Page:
Found within the Broadsides collection are over 100 posters, documenting thefts, murders and burglaries that span 1792 – 1859. The posters are a great example of use of the long s (ſ) – which fell out of use in Britain in the early 19th century. It looks extremely similar to a lowercase f and can be found at the beginning and in the middle of words, whilst the short s (which is used today) was only used at the end of words in the posters.
29 September, 1792.
By a perfon who call’d herfelf Mary Elizabeth, fervant to Mr. Thomas Berry, in Manchefter, who hath abfconded from her fervice, and is fuppofed to have taken with her the following articles, viz. eight filk handkerchiefs, a new pair of ftuff fhoes, 5 filk ribands, a grey frize cloak, with one arm hole fewed up, one muflin apron, half a guinea in gold, one filver fpoon, a childs frock, &c. She is of a middle ftature, dark hair, much pitted with the fmall pox, a remarkable thick lip, and limps in her walk; faid fhe came laft from Liverpool; has only been a few days in her fervice.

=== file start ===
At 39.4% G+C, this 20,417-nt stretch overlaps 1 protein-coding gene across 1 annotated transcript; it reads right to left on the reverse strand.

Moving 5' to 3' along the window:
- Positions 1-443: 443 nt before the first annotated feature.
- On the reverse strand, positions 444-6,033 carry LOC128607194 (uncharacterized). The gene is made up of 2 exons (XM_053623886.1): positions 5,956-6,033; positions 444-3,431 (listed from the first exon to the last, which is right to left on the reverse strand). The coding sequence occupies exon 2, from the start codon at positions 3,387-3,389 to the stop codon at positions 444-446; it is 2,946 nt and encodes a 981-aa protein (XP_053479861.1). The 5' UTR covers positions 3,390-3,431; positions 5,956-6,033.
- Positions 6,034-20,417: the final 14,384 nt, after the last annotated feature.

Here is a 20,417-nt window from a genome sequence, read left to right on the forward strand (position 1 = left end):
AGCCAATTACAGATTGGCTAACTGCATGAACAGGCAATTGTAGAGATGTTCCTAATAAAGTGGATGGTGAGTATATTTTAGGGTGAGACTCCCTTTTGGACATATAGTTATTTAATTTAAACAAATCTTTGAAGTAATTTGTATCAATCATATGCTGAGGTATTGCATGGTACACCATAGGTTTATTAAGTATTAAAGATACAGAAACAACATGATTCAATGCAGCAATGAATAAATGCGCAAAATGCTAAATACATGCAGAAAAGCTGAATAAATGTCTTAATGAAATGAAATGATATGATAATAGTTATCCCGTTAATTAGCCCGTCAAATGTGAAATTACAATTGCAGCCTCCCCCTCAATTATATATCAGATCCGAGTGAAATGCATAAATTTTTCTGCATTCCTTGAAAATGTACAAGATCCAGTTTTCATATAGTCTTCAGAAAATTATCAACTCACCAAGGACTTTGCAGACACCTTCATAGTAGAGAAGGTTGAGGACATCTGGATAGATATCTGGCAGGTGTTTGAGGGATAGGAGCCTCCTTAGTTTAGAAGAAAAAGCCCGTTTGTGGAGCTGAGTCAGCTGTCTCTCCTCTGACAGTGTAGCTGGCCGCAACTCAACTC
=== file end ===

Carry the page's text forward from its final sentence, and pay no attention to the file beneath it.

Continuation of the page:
Had on in particular , a green ftuff petticoat lin’d with filk ; whoever will apprehend, or give information to Mr. Thomas Berry, or Mr. Unite the deputy conftable of Manchester, will be well rewarded.
11 November 1792
Houfe of correction at Prefton
The following prifoners,
A creole, born in Jamaica, 5 feet 10, by Trade a Coach-Maker, aged 30 years, had on his leg a shackle.
Born in Wales, aged 19 years, 5 feet 5, had on iron links.
A hatter from Kirkham, born in the Fylde, 5 feet 7, had on a shackle, they were dreft in the Prifon Uniform, viz. white Flannel Jackets, Waiftcoats and breeches, made like Troufers.
Whoever fecures them in any of his majefty’s Gaols, will receive Five Guineas each , from Edwd. Cowburne , Keeper.